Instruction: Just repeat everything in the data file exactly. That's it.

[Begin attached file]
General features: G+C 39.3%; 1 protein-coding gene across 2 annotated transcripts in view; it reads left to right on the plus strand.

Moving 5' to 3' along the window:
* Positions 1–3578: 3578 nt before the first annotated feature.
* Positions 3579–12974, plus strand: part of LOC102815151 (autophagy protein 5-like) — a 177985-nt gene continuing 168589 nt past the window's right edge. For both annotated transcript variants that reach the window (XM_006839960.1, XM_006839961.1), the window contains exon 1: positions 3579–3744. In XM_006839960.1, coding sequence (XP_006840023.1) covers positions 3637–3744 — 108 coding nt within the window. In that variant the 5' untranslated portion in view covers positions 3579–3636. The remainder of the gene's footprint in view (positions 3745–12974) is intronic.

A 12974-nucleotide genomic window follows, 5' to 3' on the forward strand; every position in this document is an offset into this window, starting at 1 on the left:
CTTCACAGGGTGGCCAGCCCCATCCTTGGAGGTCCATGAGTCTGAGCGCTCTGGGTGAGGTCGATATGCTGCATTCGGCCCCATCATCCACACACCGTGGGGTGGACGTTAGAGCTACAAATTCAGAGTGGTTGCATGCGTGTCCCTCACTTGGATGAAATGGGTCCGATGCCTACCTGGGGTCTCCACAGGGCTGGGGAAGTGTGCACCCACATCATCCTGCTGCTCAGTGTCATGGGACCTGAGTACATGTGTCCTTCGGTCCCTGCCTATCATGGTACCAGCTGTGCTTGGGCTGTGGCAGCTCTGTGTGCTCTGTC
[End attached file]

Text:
General features: G+C 39.3%; 1 protein-coding gene across 2 annotated transcripts in view; it reads left to right on the plus strand.

Moving 5' to 3' along the window:
* Positions 1–3578: 3578 nt before the first annotated feature.
* Positions 3579–12974, plus strand: part of LOC102815151 (autophagy protein 5-like) — a 177985-nt gene continuing 168589 nt past the window's right edge. For both annotated transcript variants that reach the window (XM_006839960.1, XM_006839961.1), the window contains exon 1: positions 3579–3744. In XM_006839960.1, coding sequence (XP_006840023.1) covers positions 3637–3744 — 108 coding nt within the window. In that variant the 5' untranslated portion in view covers positions 3579–3636. The remainder of the gene's footprint in view (positions 3745–12974) is intronic.

A 12974-nucleotide genomic window follows, 5' to 3' on the forward strand; every position in this document is an offset into this window, starting at 1 on the left:
CTTCACAGGGTGGCCAGCCCCATCCTTGGAGGTCCATGAGTCTGAGCGCTCTGGGTGAGGTCGATATGCTGCATTCGGCCCCATCATCCACACACCGTGGGGTGGACGTTAGAGCTACAAATTCAGAGTGGTTGCATGCGTGTCCCTCACTTGGATGAAATGGGTCCGATGCCTACCTGGGGTCTCCACAGGGCTGGGGAAGTGTGCACCCACATCATCCTGCTGCTCAGTGTCATGGGACCTGAGTACATGTGTCCTTCGGTCCCTGCCTATCATGGTACCAGCTGTGCTTGGGCTGTGGCAGCTCTGTGTGCTCTGTC